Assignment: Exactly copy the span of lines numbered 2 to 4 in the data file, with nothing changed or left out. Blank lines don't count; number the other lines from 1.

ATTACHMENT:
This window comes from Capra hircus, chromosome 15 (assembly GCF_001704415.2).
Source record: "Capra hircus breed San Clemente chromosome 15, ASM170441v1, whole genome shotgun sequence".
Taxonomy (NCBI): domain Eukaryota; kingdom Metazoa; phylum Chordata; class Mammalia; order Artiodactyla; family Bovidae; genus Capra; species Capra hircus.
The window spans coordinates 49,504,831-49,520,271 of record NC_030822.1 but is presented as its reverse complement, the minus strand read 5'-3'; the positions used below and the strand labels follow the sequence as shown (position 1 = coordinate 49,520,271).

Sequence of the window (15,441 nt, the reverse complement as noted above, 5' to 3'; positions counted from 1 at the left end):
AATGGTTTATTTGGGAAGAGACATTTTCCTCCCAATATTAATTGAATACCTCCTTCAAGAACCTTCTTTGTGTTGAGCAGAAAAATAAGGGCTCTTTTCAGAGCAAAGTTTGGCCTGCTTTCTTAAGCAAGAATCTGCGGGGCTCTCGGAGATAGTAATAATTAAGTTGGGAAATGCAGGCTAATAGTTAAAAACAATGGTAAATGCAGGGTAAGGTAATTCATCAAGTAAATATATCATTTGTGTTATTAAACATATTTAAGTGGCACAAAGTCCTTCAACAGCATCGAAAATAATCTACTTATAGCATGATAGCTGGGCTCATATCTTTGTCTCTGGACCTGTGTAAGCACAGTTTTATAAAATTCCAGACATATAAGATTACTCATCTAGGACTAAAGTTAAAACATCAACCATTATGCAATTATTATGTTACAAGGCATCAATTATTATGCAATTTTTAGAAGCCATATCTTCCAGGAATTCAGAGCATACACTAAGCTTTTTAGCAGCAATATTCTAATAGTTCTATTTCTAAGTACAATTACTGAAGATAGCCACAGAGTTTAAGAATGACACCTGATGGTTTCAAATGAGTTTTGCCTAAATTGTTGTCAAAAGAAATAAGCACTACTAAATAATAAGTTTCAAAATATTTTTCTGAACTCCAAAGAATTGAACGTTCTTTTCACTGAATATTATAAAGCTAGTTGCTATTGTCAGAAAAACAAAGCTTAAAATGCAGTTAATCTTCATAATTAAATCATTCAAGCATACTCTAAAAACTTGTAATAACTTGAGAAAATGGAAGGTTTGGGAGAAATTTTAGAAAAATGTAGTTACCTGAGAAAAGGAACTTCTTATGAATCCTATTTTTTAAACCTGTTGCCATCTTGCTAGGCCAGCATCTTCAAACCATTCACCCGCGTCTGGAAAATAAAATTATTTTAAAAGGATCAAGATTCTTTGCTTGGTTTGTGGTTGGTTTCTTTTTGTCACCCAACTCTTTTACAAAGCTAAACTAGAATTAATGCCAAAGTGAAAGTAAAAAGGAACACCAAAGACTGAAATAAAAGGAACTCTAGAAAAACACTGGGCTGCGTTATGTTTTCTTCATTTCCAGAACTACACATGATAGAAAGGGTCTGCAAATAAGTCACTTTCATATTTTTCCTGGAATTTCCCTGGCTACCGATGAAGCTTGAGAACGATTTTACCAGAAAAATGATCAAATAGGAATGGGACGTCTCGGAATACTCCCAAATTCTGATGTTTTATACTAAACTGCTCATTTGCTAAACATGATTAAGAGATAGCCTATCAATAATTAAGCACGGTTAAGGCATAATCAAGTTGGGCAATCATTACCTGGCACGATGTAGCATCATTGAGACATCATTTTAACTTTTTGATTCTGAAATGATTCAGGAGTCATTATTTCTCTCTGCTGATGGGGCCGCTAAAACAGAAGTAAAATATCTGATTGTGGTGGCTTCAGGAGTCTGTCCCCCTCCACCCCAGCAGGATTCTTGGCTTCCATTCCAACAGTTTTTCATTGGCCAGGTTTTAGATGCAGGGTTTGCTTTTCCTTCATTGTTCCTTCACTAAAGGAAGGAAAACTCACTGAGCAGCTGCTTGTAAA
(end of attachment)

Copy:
Source record: "Capra hircus breed San Clemente chromosome 15, ASM170441v1, whole genome shotgun sequence".
Taxonomy (NCBI): domain Eukaryota; kingdom Metazoa; phylum Chordata; class Mammalia; order Artiodactyla; family Bovidae; genus Capra; species Capra hircus.
The window spans coordinates 49,504,831-49,520,271 of record NC_030822.1 but is presented as its reverse complement, the minus strand read 5'-3'; the positions used below and the strand labels follow the sequence as shown (position 1 = coordinate 49,520,271).